Some U.S. negotiators have said that Egypt needs to compromise. “This isn’t an equal relationship,” said one, “the U.S. market is triple the size of the Egyptian one and there is a disparity in purchasing power.”47 This is the true, of course, and it appears that Egypt already is compromising. It has struggled with labor reform and agricultural goods.
Officials from the Office of the U.S. Trade Representative noted a marked change in attitude during the 2017 Trade and Investment Framework Agreement (TIFA) meetings, saying that the Egyptian side appeared significantly more engaged and willing to move matters along. And Egypt has already indicated that it is willing to compromise on a major U.S. requirement: auto standards. The U.S. needs to be able to step forward.
As both sides have repeatedly noted, the negotiations involve a degree of trust and a certain amount of compromise is in the interests of both parties. In much the same way that Egypt has reconsidered its position on some matters, it might be in the interest of the U.S. to prioritize its requirements.
There will, however, be criteria that will not be open to change or compromise. Egypt will need to show that it is serious about Trade Related Intellectual Property Rights (TRIPS) protections, for example. Some tariffs will need to be reconsidered. There is a fine line between market protection and protectionism, and Egypt will have to find a balance.
Even under optimal conditions, it could take time for an FTA to be worked out. Until then, Egypt should try to take better advantage of the existing export initiatives available to it. While it is understood that the ultimate goal is an FTA and that these measures are not substitutes for one, their optimization should help mitigate its absence. They should also include a closer re-examination of the GSP. If Egypt is going to lobby for the addition of new items to the list, they should be ones where it is certain that Egypt has a strong comparative advantage.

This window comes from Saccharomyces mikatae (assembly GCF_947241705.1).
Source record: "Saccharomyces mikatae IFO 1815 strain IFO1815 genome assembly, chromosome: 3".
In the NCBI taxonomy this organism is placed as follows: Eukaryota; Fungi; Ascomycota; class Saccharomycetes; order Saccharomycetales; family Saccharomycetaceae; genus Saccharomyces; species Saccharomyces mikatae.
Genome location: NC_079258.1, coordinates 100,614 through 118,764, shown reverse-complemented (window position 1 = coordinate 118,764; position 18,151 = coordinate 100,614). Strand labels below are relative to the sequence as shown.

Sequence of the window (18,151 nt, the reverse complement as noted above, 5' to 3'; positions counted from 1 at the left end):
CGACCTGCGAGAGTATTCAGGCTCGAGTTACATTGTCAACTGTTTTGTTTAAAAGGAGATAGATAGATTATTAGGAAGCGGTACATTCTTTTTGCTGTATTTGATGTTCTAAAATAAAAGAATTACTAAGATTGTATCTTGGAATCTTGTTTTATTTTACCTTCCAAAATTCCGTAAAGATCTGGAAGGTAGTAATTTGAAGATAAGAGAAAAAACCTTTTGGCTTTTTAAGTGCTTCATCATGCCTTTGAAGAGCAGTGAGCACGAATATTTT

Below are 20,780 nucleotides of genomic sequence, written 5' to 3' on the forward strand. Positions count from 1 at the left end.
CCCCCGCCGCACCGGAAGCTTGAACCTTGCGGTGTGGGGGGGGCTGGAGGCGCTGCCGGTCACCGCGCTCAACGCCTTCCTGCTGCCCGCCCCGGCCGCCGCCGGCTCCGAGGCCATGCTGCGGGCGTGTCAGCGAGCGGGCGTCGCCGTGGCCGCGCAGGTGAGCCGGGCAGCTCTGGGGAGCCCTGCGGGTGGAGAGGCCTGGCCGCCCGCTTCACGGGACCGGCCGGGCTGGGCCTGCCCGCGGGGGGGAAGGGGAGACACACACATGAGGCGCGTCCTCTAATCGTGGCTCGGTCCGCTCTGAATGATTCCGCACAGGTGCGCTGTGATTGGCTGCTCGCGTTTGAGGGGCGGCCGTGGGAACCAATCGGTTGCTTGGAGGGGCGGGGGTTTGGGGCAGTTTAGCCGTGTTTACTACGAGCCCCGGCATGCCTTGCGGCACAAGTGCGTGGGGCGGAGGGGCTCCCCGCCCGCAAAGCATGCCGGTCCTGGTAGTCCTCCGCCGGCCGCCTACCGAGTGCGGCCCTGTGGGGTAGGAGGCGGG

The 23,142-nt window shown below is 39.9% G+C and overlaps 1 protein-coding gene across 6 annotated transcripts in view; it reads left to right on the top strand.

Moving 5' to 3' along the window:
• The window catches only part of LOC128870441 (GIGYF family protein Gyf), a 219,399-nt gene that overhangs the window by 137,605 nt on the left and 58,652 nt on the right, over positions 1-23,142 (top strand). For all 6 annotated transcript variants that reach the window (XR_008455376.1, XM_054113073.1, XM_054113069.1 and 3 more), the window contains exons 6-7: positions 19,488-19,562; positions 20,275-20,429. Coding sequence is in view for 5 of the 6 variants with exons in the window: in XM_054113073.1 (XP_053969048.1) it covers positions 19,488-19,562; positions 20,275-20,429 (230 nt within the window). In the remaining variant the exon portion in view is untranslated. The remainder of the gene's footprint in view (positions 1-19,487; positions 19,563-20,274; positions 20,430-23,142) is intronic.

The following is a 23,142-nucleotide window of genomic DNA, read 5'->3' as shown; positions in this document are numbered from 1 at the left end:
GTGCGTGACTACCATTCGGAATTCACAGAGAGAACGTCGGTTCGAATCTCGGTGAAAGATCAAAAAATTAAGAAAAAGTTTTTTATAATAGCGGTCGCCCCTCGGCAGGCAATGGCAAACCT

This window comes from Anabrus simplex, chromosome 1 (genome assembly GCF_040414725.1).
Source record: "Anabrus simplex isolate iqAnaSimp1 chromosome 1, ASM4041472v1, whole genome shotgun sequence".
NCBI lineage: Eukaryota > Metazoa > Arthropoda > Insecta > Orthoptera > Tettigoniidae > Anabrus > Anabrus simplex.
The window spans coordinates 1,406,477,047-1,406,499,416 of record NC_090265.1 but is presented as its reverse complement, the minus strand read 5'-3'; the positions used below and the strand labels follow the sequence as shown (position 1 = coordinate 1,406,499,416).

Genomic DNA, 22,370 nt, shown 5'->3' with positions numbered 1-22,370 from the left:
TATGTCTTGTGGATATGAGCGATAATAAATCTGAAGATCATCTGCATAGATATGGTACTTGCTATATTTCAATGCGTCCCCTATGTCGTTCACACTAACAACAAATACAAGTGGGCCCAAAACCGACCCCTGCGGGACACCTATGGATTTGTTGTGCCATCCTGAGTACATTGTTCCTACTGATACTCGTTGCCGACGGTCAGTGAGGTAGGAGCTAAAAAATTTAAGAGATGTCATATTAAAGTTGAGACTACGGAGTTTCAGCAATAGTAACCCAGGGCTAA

Finally, it appears that this might be an issue where the private sector can offer advice to the public one. In both countries, the administrations are keenly attuned to the needs of the business communities, and it would be in their interests to play a more active role.
The fact that discussions for an FTA have dragged on makes those discussions more difficult, but no less important. While there doubtless will be difficulties, it is clear that a deep FTA would be beneficial to both countries. The U.S. stands to enjoy positive economic benefits. While they may not be enormous in relative terms, given the size of its economy, they represent very real gains for the U.S. businesses involved. More importantly, there is a significant opportunity cost in letting other countries step up and take the U.S.’ share of the economic pie. Just as importantly, perhaps, a deep FTA would likely provide the U.S. with a clear path to the reform it has consistently demanded that Egypt pursue, in a positive, active manner.